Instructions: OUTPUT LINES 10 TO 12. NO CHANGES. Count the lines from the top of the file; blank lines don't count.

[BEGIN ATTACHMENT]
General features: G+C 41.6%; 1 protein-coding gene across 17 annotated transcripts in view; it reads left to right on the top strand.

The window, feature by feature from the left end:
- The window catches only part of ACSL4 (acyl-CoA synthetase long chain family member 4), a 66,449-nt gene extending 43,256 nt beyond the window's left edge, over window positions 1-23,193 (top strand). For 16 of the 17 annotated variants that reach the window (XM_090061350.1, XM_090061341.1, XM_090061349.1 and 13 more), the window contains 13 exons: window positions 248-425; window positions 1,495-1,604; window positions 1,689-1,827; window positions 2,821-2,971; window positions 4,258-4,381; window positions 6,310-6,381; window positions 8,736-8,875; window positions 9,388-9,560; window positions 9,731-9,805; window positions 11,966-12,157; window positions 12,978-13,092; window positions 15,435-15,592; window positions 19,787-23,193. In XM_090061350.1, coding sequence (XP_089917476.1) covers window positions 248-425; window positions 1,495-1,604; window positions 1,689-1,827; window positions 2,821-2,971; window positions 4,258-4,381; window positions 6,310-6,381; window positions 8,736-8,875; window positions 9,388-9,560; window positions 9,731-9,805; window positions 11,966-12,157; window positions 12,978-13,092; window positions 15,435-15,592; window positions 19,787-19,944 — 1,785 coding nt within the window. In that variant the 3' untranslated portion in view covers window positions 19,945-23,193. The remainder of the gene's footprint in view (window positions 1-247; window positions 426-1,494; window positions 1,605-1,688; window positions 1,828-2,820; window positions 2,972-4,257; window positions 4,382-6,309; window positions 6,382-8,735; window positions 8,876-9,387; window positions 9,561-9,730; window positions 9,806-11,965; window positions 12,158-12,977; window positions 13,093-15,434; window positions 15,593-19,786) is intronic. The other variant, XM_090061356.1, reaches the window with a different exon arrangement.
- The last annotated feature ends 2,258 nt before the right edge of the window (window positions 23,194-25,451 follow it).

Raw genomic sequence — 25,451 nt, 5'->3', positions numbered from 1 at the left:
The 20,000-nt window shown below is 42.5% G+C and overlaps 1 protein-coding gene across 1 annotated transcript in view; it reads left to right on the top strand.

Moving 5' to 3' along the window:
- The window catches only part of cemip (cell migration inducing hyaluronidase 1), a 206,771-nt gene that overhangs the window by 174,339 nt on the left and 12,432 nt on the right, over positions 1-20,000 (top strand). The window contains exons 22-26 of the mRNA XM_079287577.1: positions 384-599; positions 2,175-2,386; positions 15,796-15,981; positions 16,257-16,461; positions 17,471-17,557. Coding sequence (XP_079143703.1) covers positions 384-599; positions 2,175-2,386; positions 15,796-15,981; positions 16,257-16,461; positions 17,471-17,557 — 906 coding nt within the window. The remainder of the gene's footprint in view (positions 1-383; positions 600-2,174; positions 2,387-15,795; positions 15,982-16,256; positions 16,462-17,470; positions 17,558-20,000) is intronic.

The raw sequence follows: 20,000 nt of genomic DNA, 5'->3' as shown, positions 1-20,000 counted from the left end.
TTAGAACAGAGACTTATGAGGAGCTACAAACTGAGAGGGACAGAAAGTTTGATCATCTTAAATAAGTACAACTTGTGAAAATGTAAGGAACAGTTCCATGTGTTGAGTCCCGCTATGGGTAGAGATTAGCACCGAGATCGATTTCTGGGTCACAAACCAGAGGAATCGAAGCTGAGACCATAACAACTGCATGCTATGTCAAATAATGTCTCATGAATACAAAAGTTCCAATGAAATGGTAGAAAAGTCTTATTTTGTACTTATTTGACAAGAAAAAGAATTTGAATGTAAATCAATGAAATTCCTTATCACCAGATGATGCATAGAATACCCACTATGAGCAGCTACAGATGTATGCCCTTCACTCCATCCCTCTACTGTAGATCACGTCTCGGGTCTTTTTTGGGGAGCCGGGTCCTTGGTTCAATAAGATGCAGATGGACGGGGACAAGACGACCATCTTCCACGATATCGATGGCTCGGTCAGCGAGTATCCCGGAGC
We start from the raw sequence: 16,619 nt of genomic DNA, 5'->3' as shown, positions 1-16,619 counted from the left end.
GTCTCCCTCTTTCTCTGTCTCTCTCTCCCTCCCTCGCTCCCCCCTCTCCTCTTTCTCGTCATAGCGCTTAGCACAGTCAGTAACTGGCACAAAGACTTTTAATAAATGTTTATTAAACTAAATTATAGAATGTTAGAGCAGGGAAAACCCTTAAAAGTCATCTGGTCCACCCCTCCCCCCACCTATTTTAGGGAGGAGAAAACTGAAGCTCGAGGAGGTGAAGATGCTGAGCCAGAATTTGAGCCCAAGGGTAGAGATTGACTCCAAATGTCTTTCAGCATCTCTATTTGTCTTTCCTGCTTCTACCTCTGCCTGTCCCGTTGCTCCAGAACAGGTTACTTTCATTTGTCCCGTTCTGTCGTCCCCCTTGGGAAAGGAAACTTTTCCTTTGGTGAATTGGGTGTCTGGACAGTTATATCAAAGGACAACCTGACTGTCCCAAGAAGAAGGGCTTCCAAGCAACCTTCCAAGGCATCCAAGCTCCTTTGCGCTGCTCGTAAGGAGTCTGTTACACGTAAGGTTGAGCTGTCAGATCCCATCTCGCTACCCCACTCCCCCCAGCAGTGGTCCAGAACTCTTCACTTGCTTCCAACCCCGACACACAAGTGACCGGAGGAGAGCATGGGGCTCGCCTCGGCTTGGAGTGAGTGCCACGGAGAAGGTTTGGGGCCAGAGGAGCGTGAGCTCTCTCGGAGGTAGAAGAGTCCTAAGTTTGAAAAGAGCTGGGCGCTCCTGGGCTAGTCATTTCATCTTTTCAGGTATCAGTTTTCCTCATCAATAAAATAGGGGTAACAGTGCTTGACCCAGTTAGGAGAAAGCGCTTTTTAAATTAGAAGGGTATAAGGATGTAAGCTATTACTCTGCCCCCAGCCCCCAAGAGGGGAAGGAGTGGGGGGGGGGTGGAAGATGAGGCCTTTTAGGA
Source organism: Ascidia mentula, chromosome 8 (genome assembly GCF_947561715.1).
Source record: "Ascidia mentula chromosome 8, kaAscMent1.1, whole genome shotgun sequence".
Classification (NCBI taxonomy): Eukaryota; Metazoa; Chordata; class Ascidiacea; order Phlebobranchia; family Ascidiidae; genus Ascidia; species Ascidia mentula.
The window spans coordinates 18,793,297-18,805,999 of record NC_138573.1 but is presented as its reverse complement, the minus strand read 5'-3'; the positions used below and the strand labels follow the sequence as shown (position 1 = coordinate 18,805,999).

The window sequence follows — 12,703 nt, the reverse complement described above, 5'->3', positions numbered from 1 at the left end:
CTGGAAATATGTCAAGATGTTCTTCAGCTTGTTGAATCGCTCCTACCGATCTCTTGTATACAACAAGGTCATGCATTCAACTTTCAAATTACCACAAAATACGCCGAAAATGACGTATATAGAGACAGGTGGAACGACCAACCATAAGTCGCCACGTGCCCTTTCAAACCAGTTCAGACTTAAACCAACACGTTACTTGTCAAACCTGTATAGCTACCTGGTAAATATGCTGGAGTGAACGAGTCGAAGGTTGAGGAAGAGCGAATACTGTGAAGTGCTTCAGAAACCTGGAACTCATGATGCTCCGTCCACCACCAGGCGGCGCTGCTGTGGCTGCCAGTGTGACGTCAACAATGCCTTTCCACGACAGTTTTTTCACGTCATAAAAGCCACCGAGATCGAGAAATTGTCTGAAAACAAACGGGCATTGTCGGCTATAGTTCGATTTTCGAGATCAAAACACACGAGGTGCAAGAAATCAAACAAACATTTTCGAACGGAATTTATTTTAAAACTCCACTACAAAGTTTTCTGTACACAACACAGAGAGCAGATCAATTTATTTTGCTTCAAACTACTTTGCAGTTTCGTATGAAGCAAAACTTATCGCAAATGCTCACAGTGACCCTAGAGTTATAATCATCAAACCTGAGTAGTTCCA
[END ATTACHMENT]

TTAGAACAGAGACTTATGAGGAGCTACAAACTGAGAGGGACAGAAAGTTTGATCATCTTAAATAAGTACAACTTGTGAAAATGTAAGGAACAGTTCCATGTGTTGAGTCCCGCTATGGGTAGAGATTAGCACCGAGATCGATTTCTGGGTCACAAACCAGAGGAATCGAAGCTGAGACCATAACAACTGCATGCTATGTCAAATAATGTCTCATGAATACAAAAGTTCCAATGAAATGGTAGAAAAGTCTTATTTTGTACTTATTTGACAAGAAAAAGAATTTGAATGTAAATCAATGAAATTCCTTATCACCAGATGATGCATAGAATACCCACTATGAGCAGCTACAGATGTATGCCCTTCACTCCATCCCTCTACTGTAGATCACGTCTCGGGTCTTTTTTGGGGAGCCGGGTCCTTGGTTCAATAAGATGCAGATGGACGGGGACAAGACGACCATCTTCCACGATATCGATGGCTCGGTCAGCGAGTATCCCGGAGC
We start from the raw sequence: 16,619 nt of genomic DNA, 5'->3' as shown, positions 1-16,619 counted from the left end.
GTCTCCCTCTTTCTCTGTCTCTCTCTCCCTCCCTCGCTCCCCCCTCTCCTCTTTCTCGTCATAGCGCTTAGCACAGTCAGTAACTGGCACAAAGACTTTTAATAAATGTTTATTAAACTAAATTATAGAATGTTAGAGCAGGGAAAACCCTTAAAAGTCATCTGGTCCACCCCTCCCCCCACCTATTTTAGGGAGGAGAAAACTGAAGCTCGAGGAGGTGAAGATGCTGAGCCAGAATTTGAGCCCAAGGGTAGAGATTGACTCCAAATGTCTTTCAGCATCTCTATTTGTCTTTCCTGCTTCTACCTCTGCCTGTCCCGTTGCTCCAGAACAGGTTACTTTCATTTGTCCCGTTCTGTCGTCCCCCTTGGGAAAGGAAACTTTTCCTTTGGTGAATTGGGTGTCTGGACAGTTATATCAAAGGACAACCTGACTGTCCCAAGAAGAAGGGCTTCCAAGCAACCTTCCAAGGCATCCAAGCTCCTTTGCGCTGCTCGTAAGGAGTCTGTTACACGTAAGGTTGAGCTGTCAGATCCCATCTCGCTACCCCACTCCCCCCAGCAGTGGTCCAGAACTCTTCACTTGCTTCCAACCCCGACACACAAGTGACCGGAGGAGAGCATGGGGCTCGCCTCGGCTTGGAGTGAGTGCCACGGAGAAGGTTTGGGGCCAGAGGAGCGTGAGCTCTCTCGGAGGTAGAAGAGTCCTAAGTTTGAAAAGAGCTGGGCGCTCCTGGGCTAGTCATTTCATCTTTTCAGGTATCAGTTTTCCTCATCAATAAAATAGGGGTAACAGTGCTTGACCCAGTTAGGAGAAAGCGCTTTTTAAATTAGAAGGGTATAAGGATGTAAGCTATTACTCTGCCCCCAGCCCCCAAGAGGGGAAGGAGTGGGGGGGGGGTGGAAGATGAGGCCTTTTAGGA